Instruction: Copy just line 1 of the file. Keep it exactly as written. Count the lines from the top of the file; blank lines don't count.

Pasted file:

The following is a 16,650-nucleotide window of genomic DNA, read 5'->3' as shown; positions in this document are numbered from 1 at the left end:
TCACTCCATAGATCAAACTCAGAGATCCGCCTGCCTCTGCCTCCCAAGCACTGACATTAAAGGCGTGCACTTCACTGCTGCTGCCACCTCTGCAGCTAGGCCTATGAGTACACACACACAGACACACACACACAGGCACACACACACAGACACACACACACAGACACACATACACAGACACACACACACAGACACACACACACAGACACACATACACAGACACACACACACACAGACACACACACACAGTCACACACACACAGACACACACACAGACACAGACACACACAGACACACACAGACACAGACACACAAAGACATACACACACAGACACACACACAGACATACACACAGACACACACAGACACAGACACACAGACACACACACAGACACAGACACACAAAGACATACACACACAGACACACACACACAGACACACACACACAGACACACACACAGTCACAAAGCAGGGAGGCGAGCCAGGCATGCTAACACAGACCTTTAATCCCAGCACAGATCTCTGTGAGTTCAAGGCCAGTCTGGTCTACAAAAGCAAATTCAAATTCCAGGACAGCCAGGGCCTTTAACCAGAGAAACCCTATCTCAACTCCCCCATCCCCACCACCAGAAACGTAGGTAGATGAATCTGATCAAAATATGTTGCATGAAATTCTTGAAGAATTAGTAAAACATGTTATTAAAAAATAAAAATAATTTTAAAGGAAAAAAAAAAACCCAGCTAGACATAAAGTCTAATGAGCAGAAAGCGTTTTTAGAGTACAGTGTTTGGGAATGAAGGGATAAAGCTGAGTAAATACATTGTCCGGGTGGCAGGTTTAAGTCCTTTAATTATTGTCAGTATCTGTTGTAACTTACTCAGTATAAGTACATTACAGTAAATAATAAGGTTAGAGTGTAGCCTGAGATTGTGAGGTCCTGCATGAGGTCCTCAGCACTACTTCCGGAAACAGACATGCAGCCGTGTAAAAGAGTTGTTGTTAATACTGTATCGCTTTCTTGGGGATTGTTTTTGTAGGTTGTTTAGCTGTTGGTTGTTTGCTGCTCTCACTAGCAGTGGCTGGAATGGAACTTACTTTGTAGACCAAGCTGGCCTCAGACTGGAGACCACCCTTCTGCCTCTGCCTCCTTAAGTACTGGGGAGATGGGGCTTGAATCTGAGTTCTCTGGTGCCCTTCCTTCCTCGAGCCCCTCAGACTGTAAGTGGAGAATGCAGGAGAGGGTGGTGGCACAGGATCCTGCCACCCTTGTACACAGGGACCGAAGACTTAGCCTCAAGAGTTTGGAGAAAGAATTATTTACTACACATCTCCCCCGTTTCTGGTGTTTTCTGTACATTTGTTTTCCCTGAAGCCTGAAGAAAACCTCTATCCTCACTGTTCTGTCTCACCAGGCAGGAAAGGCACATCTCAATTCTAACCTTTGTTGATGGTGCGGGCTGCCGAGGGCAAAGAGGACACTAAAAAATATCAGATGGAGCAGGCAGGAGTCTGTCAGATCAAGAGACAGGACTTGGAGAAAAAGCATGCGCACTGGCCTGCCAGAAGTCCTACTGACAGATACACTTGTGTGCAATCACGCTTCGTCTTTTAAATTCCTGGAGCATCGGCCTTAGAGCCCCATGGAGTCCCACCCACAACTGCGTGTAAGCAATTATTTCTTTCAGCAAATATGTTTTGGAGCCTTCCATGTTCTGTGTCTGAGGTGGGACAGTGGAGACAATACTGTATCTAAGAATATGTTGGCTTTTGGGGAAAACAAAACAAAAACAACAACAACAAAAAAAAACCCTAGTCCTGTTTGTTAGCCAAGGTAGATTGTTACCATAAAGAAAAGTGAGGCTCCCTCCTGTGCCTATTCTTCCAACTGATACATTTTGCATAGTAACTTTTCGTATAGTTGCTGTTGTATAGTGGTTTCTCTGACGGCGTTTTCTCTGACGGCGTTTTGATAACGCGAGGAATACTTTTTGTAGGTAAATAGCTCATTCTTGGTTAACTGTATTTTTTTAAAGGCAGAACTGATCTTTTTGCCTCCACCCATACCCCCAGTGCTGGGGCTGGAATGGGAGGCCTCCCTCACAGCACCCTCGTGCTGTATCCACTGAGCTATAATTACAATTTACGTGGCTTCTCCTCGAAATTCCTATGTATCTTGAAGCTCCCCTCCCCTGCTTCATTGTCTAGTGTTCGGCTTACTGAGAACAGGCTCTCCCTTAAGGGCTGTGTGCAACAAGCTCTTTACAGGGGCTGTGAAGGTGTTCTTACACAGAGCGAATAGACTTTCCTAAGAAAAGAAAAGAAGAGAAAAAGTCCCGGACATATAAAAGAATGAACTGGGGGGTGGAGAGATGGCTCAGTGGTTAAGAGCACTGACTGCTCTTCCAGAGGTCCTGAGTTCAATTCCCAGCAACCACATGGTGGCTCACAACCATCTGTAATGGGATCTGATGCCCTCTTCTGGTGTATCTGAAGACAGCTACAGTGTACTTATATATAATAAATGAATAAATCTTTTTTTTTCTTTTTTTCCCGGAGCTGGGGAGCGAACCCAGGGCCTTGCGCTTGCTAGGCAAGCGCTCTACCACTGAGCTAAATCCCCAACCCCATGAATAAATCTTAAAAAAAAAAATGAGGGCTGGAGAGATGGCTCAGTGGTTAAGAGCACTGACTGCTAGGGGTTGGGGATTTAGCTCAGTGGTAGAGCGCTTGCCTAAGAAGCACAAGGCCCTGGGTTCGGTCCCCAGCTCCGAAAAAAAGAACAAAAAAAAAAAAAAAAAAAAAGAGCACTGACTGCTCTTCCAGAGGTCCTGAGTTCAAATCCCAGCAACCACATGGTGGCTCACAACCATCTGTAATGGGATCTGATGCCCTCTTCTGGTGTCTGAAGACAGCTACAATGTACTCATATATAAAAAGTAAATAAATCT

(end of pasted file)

The following is a 16,650-nucleotide window of genomic DNA, read 5'->3' as shown; positions in this document are numbered from 1 at the left end: